However, be advised that (1) individuals may not be aware of their feelings or (2) they are aware of their beliefs but do not want to let go of the negative mindset. One cannot assume that a person wants to change for the better.

  • In essence, one may be having a conversation with someone who is struggling or unhappy with the decisions that she has made in her own life. When she sees your drive and ambition, she is forced to deal with what she perceives as her shortcomings. Therefore, your life successes and direction can be a threat to her self-worth.

Protecting Yourself from Psychological Projection

What can you do when you find yourself in this type of conversation and need to protect yourself against psychological projection?

  • End the conversation. You could be wasting your time by having a conversation with a person who doesn’t like you but is attempting to be polite.
  • Answer a question with a question. When someone asks you if you are ready for a particular move, you can respond by saying, “Do you believe in ‘there is no time like the present?’”
  • Turn the conversation to the individual. Provide the individual with examples of how he/she is successful with life choices.
  • Subscribe to the concept “You’re okay, and I am okay.” When I left one of my former places of employment, I was having a conversation with a coworker and could visibly see the anxiety on the person’s face. I was asked, “Are you sure this move is the right move?”

Instead of answering the question, I made the following statement: “You know I am excited about the opportunities that I see you will have soon. I believe you are going to be an asset to the organization. You belong here, and the company is doing well. However, I think I have contributed everything that I was to accomplish and feel that it is time for me to move to the next assignment. In summary, you are okay, the company is okay, and I am okay. There doesn’t have to be a villain in the story.”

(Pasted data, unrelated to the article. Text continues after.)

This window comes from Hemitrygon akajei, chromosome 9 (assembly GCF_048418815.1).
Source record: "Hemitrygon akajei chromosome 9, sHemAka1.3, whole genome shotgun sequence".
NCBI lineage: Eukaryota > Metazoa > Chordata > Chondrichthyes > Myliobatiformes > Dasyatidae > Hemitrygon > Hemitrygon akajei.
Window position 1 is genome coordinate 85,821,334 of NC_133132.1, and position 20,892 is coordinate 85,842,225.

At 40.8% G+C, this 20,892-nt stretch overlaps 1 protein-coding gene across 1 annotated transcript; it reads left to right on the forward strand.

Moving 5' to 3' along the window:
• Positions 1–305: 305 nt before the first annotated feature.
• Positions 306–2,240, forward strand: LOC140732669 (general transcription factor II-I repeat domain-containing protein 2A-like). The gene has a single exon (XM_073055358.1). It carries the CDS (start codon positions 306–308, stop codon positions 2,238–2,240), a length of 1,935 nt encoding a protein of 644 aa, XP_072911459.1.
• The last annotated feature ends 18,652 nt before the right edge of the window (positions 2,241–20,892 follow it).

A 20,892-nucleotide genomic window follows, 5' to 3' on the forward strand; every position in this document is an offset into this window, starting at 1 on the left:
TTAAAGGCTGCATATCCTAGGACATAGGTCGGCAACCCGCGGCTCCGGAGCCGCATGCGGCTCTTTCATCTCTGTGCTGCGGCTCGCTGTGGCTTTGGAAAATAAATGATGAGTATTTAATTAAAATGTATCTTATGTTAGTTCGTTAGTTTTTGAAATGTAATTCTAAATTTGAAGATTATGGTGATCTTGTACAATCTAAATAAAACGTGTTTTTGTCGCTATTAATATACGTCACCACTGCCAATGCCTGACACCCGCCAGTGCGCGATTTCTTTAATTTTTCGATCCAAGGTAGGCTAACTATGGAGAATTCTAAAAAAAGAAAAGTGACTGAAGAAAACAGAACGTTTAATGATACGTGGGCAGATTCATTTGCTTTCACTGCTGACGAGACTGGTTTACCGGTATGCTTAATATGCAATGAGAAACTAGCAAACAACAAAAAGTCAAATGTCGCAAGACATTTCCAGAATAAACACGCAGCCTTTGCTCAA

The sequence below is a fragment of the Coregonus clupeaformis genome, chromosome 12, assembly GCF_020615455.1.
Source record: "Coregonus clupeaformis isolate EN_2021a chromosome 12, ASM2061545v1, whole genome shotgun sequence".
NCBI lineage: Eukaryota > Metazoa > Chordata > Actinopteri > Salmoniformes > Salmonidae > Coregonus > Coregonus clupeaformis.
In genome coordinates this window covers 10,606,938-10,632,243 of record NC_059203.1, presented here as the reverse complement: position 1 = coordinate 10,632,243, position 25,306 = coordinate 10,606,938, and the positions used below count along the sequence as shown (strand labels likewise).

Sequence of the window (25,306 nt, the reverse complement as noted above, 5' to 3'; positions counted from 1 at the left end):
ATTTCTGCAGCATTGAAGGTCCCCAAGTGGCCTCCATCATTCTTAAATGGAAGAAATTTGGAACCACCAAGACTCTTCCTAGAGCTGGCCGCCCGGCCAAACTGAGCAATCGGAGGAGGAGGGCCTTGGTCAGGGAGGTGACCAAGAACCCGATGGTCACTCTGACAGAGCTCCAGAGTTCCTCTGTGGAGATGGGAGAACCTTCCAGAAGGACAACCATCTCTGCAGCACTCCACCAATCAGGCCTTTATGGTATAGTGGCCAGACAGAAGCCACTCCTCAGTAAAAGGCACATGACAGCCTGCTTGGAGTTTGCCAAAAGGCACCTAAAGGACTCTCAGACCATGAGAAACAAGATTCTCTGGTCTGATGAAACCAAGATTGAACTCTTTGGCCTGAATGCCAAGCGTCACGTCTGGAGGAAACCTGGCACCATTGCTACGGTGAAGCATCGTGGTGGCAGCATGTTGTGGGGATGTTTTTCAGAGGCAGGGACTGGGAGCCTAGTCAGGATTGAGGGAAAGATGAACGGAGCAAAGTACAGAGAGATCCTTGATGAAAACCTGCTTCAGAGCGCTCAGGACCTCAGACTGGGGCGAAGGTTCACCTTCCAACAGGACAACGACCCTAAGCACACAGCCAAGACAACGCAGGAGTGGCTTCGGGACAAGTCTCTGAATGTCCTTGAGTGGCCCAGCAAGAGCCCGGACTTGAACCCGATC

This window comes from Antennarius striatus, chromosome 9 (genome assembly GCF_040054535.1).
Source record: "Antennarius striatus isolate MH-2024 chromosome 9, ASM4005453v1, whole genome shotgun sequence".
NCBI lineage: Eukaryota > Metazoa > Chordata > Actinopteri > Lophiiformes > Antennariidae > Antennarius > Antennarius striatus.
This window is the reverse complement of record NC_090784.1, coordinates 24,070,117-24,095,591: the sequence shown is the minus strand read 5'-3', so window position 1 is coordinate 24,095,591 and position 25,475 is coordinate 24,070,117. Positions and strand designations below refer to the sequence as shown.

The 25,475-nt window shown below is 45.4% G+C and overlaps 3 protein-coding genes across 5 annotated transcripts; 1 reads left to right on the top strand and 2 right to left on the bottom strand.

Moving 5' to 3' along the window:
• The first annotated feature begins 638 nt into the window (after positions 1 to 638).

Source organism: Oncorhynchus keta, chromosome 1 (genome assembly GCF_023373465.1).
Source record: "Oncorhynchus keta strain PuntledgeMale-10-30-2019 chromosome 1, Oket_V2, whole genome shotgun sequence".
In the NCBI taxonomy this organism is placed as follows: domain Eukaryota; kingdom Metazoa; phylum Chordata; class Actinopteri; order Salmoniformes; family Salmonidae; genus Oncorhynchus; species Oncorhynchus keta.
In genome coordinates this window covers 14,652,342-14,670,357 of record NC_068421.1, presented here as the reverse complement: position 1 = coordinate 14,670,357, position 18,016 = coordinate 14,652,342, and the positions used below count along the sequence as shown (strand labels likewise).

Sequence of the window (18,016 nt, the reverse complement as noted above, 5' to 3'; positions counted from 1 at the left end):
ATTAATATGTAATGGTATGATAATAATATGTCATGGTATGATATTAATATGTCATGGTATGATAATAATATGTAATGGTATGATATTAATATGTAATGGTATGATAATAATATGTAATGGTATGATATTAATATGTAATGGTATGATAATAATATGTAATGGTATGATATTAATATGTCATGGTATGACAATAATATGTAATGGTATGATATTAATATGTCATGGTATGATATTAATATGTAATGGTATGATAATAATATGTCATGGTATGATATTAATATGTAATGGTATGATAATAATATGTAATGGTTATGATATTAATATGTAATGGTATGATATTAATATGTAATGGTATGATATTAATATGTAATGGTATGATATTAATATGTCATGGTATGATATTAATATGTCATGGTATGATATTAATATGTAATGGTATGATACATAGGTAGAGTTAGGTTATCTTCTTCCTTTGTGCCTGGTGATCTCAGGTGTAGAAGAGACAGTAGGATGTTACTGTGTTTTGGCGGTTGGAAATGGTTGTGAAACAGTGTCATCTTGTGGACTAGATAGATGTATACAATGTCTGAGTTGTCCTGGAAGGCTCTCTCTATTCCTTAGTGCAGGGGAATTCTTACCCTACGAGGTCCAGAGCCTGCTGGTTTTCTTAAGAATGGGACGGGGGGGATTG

Society can benefit from seeing humanity as one body with many parts. Each part has a function and has to be in the right place at the right time for the body to move forward to its destiny.

Every part is composed of individuals with a purpose. Our goal is to explore and define our roles at any given time. We have to be ready so that we do not deviate from the mission and get off course. There is a destination, and all of us can get to it if we work together.

About the Author

Dr. Marie Gould Harper is the Dean of the School of Business at American Public University. She holds an undergraduate degree in psychology from Wellesley College, a master’s degree in instructional systems from Pennsylvania State University and a doctorate in business from Capella University. She is a progressive coach, facilitator, writer, strategist, and human resources/organizational development professional with over 30 years of leadership, project management, and administrative experience. Dr. Gould Harper has worked in both corporate and academic environments.

Dr. Gould Harper is an innovative thinker and influential leader, manifesting people skills, a systematic approach to problems, organizational vision, and the ability to inspire followers. She is committed to continuous improvement in organizational effectiveness and human capital development, customer service, and the development of future leaders.